What Is Newborn Screening? Part 2

By Anna Eames and Rachael Salley

Why Do Babies Need Newborn ScreeningWhile most babies are born healthy, there are about 5000 babies born each year with a condition can be identified through newborn screening. These babies usually appear perfectly healthy, have no family history of the condition, and may not have symptoms for years, even as the disorder causes permanent damage. Early treatment for these conditions can minimize harmful effects, and babies identified through newborn screening are usually able to have full, happy lives.

How Does A Baby Get Screened?
All 50 states have laws requiring newborn screening. Babies born in hospitals will be tested between 24 and 48 hours after birth, before they go home. Babies born in birth centers or at home should be tested by the attending midwife or doula, or should be taken to a hospital or clinic for the testing within a few days of birth. Exceptions to the law may be made in some states if parents have a religious objection, but it is strongly advised that such parents discuss newborn screening with a healthcare provider before making this decision. Newborn screening has the power to detect serious conditions before they can cause significant damage.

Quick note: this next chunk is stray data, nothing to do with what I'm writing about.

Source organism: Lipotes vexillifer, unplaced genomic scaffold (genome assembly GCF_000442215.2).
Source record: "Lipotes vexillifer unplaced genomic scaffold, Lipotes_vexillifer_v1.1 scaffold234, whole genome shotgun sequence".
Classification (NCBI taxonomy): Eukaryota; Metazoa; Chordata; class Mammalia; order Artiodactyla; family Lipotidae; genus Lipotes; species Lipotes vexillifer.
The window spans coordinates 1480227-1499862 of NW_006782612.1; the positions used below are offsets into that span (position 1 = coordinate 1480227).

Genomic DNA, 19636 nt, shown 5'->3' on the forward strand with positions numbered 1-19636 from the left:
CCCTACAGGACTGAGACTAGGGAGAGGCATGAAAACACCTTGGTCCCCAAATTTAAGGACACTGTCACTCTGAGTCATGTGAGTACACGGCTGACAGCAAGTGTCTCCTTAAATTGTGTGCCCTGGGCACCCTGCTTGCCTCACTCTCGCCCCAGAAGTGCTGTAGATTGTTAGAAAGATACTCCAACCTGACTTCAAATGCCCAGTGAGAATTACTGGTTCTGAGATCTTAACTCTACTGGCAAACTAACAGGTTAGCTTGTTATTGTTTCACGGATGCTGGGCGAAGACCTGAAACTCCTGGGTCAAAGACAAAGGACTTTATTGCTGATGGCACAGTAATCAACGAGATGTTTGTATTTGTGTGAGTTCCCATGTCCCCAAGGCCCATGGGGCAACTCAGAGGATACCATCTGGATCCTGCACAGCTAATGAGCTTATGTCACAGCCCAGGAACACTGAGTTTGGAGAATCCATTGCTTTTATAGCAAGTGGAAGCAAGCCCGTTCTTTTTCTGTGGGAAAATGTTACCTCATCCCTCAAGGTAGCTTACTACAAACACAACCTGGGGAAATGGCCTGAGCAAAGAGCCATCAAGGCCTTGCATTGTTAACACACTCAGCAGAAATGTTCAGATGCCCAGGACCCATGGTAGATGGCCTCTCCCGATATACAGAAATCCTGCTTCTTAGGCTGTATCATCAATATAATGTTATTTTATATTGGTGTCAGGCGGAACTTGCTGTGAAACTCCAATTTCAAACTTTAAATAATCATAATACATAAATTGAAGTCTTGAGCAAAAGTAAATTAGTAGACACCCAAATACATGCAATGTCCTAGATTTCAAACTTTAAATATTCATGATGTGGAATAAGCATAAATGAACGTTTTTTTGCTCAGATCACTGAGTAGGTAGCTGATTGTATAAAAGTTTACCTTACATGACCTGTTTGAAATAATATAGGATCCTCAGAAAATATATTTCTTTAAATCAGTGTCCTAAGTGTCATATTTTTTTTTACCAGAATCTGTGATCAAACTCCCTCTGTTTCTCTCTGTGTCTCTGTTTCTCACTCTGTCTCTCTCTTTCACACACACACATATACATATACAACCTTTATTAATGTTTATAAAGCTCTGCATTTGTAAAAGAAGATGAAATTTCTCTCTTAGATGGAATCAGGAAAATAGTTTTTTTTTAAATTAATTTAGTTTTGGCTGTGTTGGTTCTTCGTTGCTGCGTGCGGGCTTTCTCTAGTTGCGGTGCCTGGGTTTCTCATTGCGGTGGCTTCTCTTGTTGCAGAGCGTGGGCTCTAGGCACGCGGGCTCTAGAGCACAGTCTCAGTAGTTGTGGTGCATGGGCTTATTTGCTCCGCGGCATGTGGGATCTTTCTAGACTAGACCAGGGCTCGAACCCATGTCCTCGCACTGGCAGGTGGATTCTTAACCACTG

What If The Results Are Positive?
A negative, or “normal”, result indicates that no conditions were found. Make sure to ask your pediatrician about the newborn screening results if you have not been contacted about them. If the results come back positive, or “abnormal”, it means that an “out-of-range” result was found for one of the conditions in the screening panel. If this is the case, parents will be contacted immediately, and baby needs to be re-tested right away. It is essential to provide current and accurate contact information to the hospital so that the lab can contact you. An “out-of-range” result does not necessarily mean that the condition is present. It means that the baby is at high-risk for the condition, and follow-up testing is important to determine a diagnosis. If a positive result is found for the hearing screen, it means that the test could not determine whether or not the baby could hear properly, and follow-up with an audiologist is necessary. If low oxygen levels are detected through pulse oximetry, it is vital to follow-up with a specialist.

For more on newborn screening, visit www.BabysFirstTest.org and be sure to check out our last blog post, What is Newborn Screening? Part I